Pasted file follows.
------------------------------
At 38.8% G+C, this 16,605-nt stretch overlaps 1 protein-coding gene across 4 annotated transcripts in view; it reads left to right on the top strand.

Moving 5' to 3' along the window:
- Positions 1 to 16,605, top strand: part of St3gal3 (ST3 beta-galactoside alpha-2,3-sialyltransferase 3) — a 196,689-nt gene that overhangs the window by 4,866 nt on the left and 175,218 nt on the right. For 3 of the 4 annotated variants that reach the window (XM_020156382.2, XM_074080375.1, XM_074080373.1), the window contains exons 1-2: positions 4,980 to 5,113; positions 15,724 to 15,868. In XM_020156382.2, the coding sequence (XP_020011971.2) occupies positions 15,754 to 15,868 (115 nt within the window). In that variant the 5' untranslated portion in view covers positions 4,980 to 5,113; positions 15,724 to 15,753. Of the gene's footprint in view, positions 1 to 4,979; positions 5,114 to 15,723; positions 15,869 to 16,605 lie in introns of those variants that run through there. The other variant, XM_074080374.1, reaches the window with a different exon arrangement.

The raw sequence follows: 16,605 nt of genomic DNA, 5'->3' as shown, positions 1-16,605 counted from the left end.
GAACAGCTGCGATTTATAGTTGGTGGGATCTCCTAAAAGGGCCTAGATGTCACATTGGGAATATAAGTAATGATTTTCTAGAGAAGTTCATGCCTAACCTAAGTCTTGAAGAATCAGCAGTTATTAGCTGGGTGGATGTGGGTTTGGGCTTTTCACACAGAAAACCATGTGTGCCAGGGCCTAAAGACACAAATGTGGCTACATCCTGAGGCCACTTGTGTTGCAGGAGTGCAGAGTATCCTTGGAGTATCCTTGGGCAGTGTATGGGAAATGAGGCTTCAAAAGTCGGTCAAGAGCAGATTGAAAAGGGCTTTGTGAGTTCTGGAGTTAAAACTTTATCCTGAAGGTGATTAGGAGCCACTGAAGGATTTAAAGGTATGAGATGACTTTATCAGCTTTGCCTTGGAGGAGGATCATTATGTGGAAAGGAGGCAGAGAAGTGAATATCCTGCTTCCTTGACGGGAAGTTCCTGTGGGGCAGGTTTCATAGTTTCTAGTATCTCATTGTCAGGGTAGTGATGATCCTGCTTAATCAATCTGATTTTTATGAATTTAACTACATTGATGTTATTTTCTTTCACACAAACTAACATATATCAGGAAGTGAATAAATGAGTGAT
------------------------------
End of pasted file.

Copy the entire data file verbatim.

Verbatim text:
At 38.8% G+C, this 16,605-nt stretch overlaps 1 protein-coding gene across 4 annotated transcripts in view; it reads left to right on the top strand.

Moving 5' to 3' along the window:
- Positions 1 to 16,605, top strand: part of St3gal3 (ST3 beta-galactoside alpha-2,3-sialyltransferase 3) — a 196,689-nt gene that overhangs the window by 4,866 nt on the left and 175,218 nt on the right. For 3 of the 4 annotated variants that reach the window (XM_020156382.2, XM_074080375.1, XM_074080373.1), the window contains exons 1-2: positions 4,980 to 5,113; positions 15,724 to 15,868. In XM_020156382.2, the coding sequence (XP_020011971.2) occupies positions 15,754 to 15,868 (115 nt within the window). In that variant the 5' untranslated portion in view covers positions 4,980 to 5,113; positions 15,724 to 15,753. Of the gene's footprint in view, positions 1 to 4,979; positions 5,114 to 15,723; positions 15,869 to 16,605 lie in introns of those variants that run through there. The other variant, XM_074080374.1, reaches the window with a different exon arrangement.

The raw sequence follows: 16,605 nt of genomic DNA, 5'->3' as shown, positions 1-16,605 counted from the left end.
GAACAGCTGCGATTTATAGTTGGTGGGATCTCCTAAAAGGGCCTAGATGTCACATTGGGAATATAAGTAATGATTTTCTAGAGAAGTTCATGCCTAACCTAAGTCTTGAAGAATCAGCAGTTATTAGCTGGGTGGATGTGGGTTTGGGCTTTTCACACAGAAAACCATGTGTGCCAGGGCCTAAAGACACAAATGTGGCTACATCCTGAGGCCACTTGTGTTGCAGGAGTGCAGAGTATCCTTGGAGTATCCTTGGGCAGTGTATGGGAAATGAGGCTTCAAAAGTCGGTCAAGAGCAGATTGAAAAGGGCTTTGTGAGTTCTGGAGTTAAAACTTTATCCTGAAGGTGATTAGGAGCCACTGAAGGATTTAAAGGTATGAGATGACTTTATCAGCTTTGCCTTGGAGGAGGATCATTATGTGGAAAGGAGGCAGAGAAGTGAATATCCTGCTTCCTTGACGGGAAGTTCCTGTGGGGCAGGTTTCATAGTTTCTAGTATCTCATTGTCAGGGTAGTGATGATCCTGCTTAATCAATCTGATTTTTATGAATTTAACTACATTGATGTTATTTTCTTTCACACAAACTAACATATATCAGGAAGTGAATAAATGAGTGAT